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Wales / Cymru Cardiff, Swansea, Newport and the rest of Wales



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Old October 23rd, 2007, 11:31 AM   #1
mustrum_ridcully
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Newport - UK's greenest city

Along with Plymouth

A survey of 60 UK cities has put Newport at the top of list for its ecological footprint.

http://news.bbc.co.uk/1/hi/wales/south_east/7056992.stm

Rest of Wales doesn't do too badly either:
Newport (1)
Swansea (9)
Cardiff (15)
St David's (21)
Bangor (24)
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Old October 23rd, 2007, 12:41 PM   #2
oglord
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Bah, the Western Mail says Britain's greenest, with no mention of Plymouth at all!
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Old October 23rd, 2007, 01:30 PM   #3
Marky_boy
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I can't find the full list anwhere.
On another note, I did find out Wales' only green belt is between Cardiff and Newport.
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Old October 23rd, 2007, 02:25 PM   #4
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Full list from the WWF website http://www.wwf.org.uk/oneplanet/cf_0000004485.asp

oglord - of course they do, I'm sure I've seen stuff along the lines of celebrity _____________ is Welsh because his great grandfathers half brother once had a pint of guinness in a Welsh pub and BTW did you know guinness is actually Welsh blah blah blah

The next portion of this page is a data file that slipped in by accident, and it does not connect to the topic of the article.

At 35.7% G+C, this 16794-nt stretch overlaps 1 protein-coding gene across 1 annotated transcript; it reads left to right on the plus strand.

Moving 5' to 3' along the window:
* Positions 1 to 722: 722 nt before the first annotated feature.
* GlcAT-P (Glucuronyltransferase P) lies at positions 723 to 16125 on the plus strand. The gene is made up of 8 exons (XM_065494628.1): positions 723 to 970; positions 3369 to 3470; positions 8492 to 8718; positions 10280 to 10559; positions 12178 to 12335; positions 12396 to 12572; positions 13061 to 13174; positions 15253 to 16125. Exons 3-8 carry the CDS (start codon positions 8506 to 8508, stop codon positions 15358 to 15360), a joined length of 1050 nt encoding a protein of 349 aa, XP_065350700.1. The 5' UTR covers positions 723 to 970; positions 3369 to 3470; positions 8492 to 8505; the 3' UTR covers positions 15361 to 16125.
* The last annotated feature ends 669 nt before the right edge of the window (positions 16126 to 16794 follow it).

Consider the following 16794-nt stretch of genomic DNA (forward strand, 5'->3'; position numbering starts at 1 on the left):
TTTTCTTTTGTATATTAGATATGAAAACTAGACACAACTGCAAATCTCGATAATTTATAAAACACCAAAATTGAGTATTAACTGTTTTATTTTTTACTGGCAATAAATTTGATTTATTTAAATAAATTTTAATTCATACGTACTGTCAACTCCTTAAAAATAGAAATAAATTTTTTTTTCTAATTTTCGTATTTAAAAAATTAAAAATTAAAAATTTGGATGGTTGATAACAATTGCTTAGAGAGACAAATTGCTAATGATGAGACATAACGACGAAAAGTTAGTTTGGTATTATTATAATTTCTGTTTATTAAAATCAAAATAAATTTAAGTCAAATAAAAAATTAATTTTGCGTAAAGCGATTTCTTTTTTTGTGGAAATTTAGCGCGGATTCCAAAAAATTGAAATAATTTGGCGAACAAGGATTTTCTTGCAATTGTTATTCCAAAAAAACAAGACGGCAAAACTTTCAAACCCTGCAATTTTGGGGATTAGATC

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Old October 23rd, 2007, 02:37 PM   #5
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Ta, looking at the places near the top of the list it doesn't seem like anything to brag about!
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Old October 23rd, 2007, 03:40 PM   #6
oglord
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Yes, the Western Fail is particularly parochial isn't it?
BTW, any idea why a UK list doesn't include Northern Ireland? (Or for that matter the City of Westminster?)

Last edited by oglord; October 23rd, 2007 at 03:49 PM.
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Old October 23rd, 2007, 03:50 PM   #7
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Quote:
Originally Posted by mustrum_ridcully View Post
Full list from the WWF website http://www.wwf.org.uk/oneplanet/cf_0000004485.asp

oglord - of course they do, I'm sure I've seen stuff along the lines of celebrity _____________ is Welsh because his great grandfathers half brother once had a pint of guinness in a Welsh pub and BTW did you know guinness is actually Welsh blah blah blah
Worst examples of that off the top of my head -

Sophie Dahl - on basis that her grandad was born in Cardiff.

Eddie Izzard - on basis that he lived in Porthcawl for a few years as a youngster when his father moved there for work.

Naomi Watts - a few years living in Anglesey was enough for her to be Welsh. On that basis I'm a Brummie/Cockney.

Damian Lewis - grandparents from Carmarthen (although in fairness he does big up his Welsh connections)

Shocking when you think about it. Don't we have enough properly Welsh celebs to be proud of/cringe about without making spurious claims on others that are patently not Welsh. Can anyone think of any more?
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Old October 30th, 2007, 01:36 PM   #8
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Oh you're forgetting the biggest "Welsh" star: Kylie Minogue. Her mother was from Maesteg, don't you know - she talks about her Welshness a lot doesn't she *ahem*.